The American Historian

Will the Federal Government Finally Deregulate Oral History?

Zachary Schrag

For the past twenty years, university-based oral historians—both faculty and students—have faced oversight by institutional review boards, or IRBs, committees designed to protect the rights and welfare of participants in “human subjects research.” In some cases, university administrators have threatened researchers with firing or denial of degrees for alleged infractions of IRB rules. More commonly, historians who seek to work within the rules have found their projects delayed, disrupted, and sometimes blocked outright by ethical codes and federal policies that seem poorly suited to the practices of oral historians.

This may be about to change. On September 8, 2015, sixteen federal departments and agencies jointly released a notice of proposed rulemaking that would amend the federal regulations (known as the Common Rule) that govern IRBs. Among many other reforms the new rules would, the notice explains, “explicitly exclude oral history, journalism, biography, and historical scholarship activities that focus directly on the specific individuals about whom the information . . . is collected.” If enacted as written, the proposal would resolve the longstanding acrimony between IRBs and historians.

In theory, requiring outside, ethical oversight of oral history projects makes perfect sense. Oral historians have long recognized their obligations to their narrators, and the Oral History Association adopted its first guidelines in 1968. Today, the association’s “Principles and Best Practices” demand that historians “insure that narrators voluntarily give their consent to be interviewed and understand that they can withdraw from the interview or refuse to answer a question at any time,” and that an interviewer “avoid making promises that cannot be met.”

The importance of such safeguards became especially clear in 2011 when the U.S. Department of Justice, on behalf of British authorities, secured a subpoena for tapes and transcripts of interviews with participants in the Troubles of Northern Ireland. The interviewers had thought that by depositing the materials across the ocean at Boston College, they could assure their narrators of confidentiality, even as participants spoke about unsolved murders. But treaties span oceans, and Boston College surrendered eleven recordings to the Police Services of Northern Ireland, while sending others—not yet the subject of subpoenas—to the narrators, who could choose to destroy them. Years after the first subpoena, researchers, participants, and Boston College librarians were blaming each other for the fiasco.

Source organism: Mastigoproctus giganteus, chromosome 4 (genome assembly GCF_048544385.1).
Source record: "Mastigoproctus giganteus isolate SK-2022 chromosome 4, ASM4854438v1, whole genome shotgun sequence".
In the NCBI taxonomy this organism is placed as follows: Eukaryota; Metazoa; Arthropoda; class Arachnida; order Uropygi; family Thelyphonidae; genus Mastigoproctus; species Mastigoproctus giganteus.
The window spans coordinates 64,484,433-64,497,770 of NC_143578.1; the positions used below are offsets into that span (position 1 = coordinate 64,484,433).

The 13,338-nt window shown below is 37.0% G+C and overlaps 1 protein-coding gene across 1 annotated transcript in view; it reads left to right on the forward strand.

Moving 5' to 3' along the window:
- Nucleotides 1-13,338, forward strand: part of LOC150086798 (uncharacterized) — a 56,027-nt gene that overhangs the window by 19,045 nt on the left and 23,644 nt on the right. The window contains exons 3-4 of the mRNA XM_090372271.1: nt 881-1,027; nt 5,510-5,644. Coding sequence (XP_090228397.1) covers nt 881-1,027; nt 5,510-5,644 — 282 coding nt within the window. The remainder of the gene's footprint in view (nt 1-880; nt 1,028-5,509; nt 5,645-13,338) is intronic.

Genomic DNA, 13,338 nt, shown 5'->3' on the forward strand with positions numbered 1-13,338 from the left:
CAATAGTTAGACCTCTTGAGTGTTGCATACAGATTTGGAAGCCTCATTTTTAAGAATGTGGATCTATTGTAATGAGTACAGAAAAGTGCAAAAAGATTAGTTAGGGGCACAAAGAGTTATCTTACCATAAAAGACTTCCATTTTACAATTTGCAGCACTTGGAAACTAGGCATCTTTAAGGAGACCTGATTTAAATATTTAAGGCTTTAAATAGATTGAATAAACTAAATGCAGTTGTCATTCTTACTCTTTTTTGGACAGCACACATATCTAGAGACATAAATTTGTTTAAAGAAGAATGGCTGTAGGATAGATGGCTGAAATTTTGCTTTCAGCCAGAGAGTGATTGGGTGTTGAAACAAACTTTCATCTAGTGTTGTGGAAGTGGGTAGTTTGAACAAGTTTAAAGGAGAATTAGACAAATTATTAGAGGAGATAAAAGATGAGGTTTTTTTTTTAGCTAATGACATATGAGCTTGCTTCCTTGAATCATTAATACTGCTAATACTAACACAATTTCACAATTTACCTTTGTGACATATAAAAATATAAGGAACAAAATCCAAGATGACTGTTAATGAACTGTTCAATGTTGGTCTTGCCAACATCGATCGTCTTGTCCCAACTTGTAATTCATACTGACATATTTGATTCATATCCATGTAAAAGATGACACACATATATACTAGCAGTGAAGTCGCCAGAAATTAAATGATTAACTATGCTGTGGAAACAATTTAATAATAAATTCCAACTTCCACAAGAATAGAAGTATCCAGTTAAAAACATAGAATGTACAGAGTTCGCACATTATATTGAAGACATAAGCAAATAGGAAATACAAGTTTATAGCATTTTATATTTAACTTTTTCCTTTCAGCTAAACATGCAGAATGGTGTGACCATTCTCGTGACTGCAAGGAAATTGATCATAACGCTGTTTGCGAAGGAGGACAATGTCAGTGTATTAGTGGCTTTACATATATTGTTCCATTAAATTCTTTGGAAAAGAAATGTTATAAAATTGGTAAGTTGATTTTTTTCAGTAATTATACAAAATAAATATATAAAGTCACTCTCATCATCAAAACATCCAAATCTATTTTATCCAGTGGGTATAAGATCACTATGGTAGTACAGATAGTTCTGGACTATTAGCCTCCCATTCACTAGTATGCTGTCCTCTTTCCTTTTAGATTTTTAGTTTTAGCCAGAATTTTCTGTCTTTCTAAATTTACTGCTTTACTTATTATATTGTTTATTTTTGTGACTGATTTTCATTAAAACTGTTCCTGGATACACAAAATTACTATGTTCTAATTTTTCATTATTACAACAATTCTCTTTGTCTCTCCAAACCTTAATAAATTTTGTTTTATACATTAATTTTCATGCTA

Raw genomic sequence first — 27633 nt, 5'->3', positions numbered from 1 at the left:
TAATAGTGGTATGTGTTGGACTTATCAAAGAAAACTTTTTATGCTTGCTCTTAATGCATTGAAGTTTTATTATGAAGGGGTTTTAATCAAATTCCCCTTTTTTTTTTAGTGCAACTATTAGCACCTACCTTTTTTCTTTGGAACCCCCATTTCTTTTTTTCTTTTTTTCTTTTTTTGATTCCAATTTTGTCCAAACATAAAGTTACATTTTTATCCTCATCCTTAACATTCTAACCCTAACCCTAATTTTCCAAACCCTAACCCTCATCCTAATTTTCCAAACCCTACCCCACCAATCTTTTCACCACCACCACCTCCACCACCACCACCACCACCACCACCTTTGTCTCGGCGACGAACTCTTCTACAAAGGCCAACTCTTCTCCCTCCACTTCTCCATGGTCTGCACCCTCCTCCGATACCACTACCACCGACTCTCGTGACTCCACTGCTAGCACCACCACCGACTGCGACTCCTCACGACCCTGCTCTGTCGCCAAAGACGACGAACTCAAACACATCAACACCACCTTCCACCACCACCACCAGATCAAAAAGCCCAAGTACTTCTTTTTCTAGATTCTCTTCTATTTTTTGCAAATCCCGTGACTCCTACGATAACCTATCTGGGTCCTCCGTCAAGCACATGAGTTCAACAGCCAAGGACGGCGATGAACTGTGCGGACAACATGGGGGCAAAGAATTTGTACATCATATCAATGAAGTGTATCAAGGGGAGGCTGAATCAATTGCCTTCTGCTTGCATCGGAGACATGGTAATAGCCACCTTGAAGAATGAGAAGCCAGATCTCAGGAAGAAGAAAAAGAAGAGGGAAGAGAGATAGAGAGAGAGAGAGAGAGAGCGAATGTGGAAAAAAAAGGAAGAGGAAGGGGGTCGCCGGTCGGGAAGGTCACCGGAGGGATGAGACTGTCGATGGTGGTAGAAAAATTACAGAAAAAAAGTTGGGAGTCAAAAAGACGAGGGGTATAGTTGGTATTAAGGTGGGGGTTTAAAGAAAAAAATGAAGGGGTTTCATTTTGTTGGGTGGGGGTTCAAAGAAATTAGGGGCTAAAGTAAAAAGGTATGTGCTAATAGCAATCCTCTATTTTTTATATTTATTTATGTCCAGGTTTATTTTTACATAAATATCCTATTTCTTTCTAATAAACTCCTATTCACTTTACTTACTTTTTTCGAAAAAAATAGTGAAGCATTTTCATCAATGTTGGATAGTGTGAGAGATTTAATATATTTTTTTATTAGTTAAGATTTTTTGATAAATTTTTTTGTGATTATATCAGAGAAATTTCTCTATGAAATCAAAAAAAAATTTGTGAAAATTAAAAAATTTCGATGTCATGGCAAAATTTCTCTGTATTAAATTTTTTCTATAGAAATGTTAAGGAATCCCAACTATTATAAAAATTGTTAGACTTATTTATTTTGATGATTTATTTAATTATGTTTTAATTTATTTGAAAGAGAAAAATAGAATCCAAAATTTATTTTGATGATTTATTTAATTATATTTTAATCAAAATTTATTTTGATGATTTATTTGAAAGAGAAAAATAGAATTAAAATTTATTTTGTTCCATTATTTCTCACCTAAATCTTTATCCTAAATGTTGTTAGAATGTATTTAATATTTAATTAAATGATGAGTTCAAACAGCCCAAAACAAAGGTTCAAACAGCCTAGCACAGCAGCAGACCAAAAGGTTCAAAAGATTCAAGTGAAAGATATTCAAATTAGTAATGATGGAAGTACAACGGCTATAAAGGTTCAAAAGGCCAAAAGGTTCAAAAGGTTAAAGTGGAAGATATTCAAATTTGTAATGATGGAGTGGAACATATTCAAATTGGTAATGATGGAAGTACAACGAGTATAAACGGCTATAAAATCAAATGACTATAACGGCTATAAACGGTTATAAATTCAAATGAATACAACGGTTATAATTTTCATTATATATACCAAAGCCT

Some observers take such failures as evidence of the need for oversight of oral history, perhaps by IRBs. In 2012, Martin Meeker, a historian with the Regional Oral History Office at the University of California, Berkeley, argued that “undergoing IRB review alone would not be enough to ward off lawsuits. However, working closely with our IRB and abiding by its recommendations does, we think, provide a measure of protection” by securing the aid of an office “expert in litigation that emerges from research” and by assuring “in the event that we are sued, the buck need not stop at the desk of the program’s director, which is key when thinking about the long-term viability of an oral history program on an intensely political campus such as Berkeley.”

In practice, IRBs are as likely to hamper a project as to help it. While Meeker is right that interviews can raise legal issues, IRBs are composed not of legal experts in privacy law, but of fairly haphazard assortments of professors and outsiders with minimal training even in research ethics, much less law. Empirical studies of IRBs across disciplines (Robert Klitzman’s Ethics Police? [2015] is the latest) have cast doubt on their ability to reliably monitor even the biomedical studies for which they were originally designed, much less the qualitative work of social science.

The requirements that IRBs do impose are often irrelevant or downright detrimental to the teaching and practice of oral history. In 2013, Carl Kramer, the retired director of the Institute for Local and Oral History, Indiana University Southeast, complained that his university required potential interviewers to complete “a national training program for human subjects research that was oriented toward biomedical and psychological standards, including units on dealing with pregnant women and fetuses [and] medically-oriented conflict of interest issues. It took me approximately seven hours to review the tutorial and take the exam.” Feeling that it would be unfair to impose such a time-wasting training program on his students, he gave them the option of taking a separate exam instead. Half the students chose this option, and thus completed their oral history course without ever having the chance to interview someone.

Historians who do slog through the long, irrelevant training and submit an application often find themselves swatting away bad advice. Most commonly, IRBs may expect that narrators’ identities be hidden, and that recordings and transcripts be destroyed at the end of a project. These practices are common for many disciplines, such as psychology, that seek to study representatives of broader groups and care less about the specific experiences of individuals. But for oral historians, for whom capturing those specific experiences is the aim of their enterprise, these requirements are nonsensical. Similarly, IRBs accustomed to the standardized scripts and questionnaires used by other disciplines have rejected plans by oral historians to tailor questions to each narrator.